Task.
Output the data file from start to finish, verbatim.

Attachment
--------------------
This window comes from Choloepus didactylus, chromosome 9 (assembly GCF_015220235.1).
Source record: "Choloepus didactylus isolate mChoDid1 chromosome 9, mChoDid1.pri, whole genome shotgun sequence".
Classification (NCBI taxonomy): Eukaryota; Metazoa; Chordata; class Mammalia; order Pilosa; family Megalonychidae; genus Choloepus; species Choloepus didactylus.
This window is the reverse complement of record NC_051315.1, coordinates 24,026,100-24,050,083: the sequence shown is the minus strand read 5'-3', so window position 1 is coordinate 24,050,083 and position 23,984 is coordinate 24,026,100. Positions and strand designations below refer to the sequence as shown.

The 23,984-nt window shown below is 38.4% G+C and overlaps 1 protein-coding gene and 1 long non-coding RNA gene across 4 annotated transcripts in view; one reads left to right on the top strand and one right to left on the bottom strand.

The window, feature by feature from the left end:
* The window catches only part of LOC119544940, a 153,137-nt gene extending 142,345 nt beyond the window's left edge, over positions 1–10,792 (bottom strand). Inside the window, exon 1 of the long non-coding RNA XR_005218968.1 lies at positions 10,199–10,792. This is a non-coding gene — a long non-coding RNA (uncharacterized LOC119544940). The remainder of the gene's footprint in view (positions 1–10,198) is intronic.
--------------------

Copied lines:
This window comes from Choloepus didactylus, chromosome 9 (assembly GCF_015220235.1).
Source record: "Choloepus didactylus isolate mChoDid1 chromosome 9, mChoDid1.pri, whole genome shotgun sequence".
Classification (NCBI taxonomy): Eukaryota; Metazoa; Chordata; class Mammalia; order Pilosa; family Megalonychidae; genus Choloepus; species Choloepus didactylus.
This window is the reverse complement of record NC_051315.1, coordinates 24,026,100-24,050,083: the sequence shown is the minus strand read 5'-3', so window position 1 is coordinate 24,050,083 and position 23,984 is coordinate 24,026,100. Positions and strand designations below refer to the sequence as shown.

The 23,984-nt window shown below is 38.4% G+C and overlaps 1 protein-coding gene and 1 long non-coding RNA gene across 4 annotated transcripts in view; one reads left to right on the top strand and one right to left on the bottom strand.

The window, feature by feature from the left end:
* The window catches only part of LOC119544940, a 153,137-nt gene extending 142,345 nt beyond the window's left edge, over positions 1–10,792 (bottom strand). Inside the window, exon 1 of the long non-coding RNA XR_005218968.1 lies at positions 10,199–10,792. This is a non-coding gene — a long non-coding RNA (uncharacterized LOC119544940). The remainder of the gene's footprint in view (positions 1–10,198) is intronic.